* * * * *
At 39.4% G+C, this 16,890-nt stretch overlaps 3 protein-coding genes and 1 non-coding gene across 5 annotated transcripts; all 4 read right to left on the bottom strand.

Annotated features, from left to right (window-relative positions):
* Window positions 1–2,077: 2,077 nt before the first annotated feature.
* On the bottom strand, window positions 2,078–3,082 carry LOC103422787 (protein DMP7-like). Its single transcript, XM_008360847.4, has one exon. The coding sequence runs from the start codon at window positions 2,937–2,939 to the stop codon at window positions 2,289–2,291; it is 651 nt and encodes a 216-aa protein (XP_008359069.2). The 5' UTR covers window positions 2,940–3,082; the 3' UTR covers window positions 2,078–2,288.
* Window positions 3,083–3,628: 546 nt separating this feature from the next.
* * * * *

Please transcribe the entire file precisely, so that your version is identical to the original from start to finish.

At 39.4% G+C, this 16,890-nt stretch overlaps 3 protein-coding genes and 1 non-coding gene across 5 annotated transcripts; all 4 read right to left on the bottom strand.

Annotated features, from left to right (window-relative positions):
* Window positions 1–2,077: 2,077 nt before the first annotated feature.
* On the bottom strand, window positions 2,078–3,082 carry LOC103422787 (protein DMP7-like). Its single transcript, XM_008360847.4, has one exon. The coding sequence runs from the start codon at window positions 2,937–2,939 to the stop codon at window positions 2,289–2,291; it is 651 nt and encodes a 216-aa protein (XP_008359069.2). The 5' UTR covers window positions 2,940–3,082; the 3' UTR covers window positions 2,078–2,288.
* Window positions 3,083–3,628: 546 nt separating this feature from the next.